Currently, in September 2023, LiveView does not offer an easy way to check if the
@streams does not contain elements. The information is essential if we want a different UI for our empty state. After some research, I saw a post from “codeanpeace” on the Elixir Forum proposing using some Tailwind helpers. I decided to give it a try, and it works pretty great.
The final solution will be like this:
Now, let’s dive into the code. Our list is very straightforward. We added a
boards key with the list of “boards” to our stream and will use this later in the html.
use ReflectiveLoopWeb, :live_view alias ReflectiveLoop.Retro @impl true end # ... end
I use a custom component to display a list that applies my desired style. I’ve omitted the non-essential parts. The critical factor is the
render_slot(@new_item_action). Notice that it’s inside the
div that will have the items from the
@streams. The stacked_list component doesn’t know about the style of the slot, so we have the freedom to have lists with or without a custom empty state.
Now, for the html part, we will use some pseudo-classes to change the style of the new item button, considering if the list is empty or not. I opted to use a single link with some extra css applied when it is the only element in the list.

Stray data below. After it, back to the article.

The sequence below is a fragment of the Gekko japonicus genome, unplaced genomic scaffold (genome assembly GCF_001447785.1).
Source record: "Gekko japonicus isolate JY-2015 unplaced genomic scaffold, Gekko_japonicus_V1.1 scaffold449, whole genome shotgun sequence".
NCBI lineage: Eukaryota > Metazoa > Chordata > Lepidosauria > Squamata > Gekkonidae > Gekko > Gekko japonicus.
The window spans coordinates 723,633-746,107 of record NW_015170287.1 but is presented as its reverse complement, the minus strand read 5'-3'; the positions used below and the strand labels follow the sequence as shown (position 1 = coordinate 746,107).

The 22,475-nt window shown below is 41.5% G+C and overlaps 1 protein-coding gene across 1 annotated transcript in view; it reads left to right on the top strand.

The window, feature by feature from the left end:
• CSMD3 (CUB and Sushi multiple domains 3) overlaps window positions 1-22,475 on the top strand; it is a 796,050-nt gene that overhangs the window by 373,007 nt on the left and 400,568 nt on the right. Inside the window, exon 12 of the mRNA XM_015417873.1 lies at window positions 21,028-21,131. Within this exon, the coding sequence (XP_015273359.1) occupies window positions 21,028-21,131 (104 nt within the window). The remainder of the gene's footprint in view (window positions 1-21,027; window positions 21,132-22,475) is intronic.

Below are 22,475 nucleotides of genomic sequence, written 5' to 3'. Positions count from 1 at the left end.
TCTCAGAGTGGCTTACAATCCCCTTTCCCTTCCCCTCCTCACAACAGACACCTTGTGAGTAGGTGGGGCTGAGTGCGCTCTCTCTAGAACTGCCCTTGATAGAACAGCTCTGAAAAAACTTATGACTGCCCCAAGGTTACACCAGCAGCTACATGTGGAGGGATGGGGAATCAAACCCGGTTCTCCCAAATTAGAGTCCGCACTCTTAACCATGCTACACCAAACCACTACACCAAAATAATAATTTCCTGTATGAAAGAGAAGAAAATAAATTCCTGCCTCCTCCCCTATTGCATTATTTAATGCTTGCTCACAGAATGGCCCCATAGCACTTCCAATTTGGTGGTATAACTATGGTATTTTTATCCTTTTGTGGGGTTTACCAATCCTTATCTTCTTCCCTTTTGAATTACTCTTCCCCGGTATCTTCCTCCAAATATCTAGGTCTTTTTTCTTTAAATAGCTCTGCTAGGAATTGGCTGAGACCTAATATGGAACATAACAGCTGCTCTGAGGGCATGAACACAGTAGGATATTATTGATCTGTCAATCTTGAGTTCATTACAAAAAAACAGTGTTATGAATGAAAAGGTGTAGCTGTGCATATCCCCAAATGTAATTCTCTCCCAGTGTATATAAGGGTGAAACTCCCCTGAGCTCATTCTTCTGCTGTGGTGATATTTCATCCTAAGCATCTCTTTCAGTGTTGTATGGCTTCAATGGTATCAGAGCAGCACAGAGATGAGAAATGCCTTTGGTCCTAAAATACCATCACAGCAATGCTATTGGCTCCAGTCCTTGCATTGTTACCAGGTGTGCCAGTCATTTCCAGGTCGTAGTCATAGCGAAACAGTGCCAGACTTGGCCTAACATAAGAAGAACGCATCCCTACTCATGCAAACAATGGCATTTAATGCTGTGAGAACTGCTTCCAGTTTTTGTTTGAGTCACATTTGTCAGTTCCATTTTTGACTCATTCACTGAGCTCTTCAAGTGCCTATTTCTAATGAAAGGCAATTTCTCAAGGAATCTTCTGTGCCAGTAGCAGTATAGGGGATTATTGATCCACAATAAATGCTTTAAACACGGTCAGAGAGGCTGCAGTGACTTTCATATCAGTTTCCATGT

Let’s check how the component works. Again, I’ve omitted the non-essential parts. As you can see, it’s straightforward. What makes the “magic” is the
only pseudo-class that I’ve applied in the link.
<.stacked_list id= lines= > <:title :let= label=> <%= board.name %> </:title> <:new_item_action> <.link id= patch= class= > <.icon name= class= /> <span class=> Create a new board </span> </.link> </:new_item_action> </.stacked_list>
The structure needs to have a specific format. We have a div with two children, and we use Tailwind to display extra css when the link is the only child.
But there is an
a and a
div, so we always have two children, no? Actually, no. The tag is not rendered when no items are in the
@streams. In the empty state, the HTML will be a single child tag.
I have never considered using CSS to handle states, but this works well with streams. If you don’t use Tailwind, style your div with
:only-child, and you have the same result.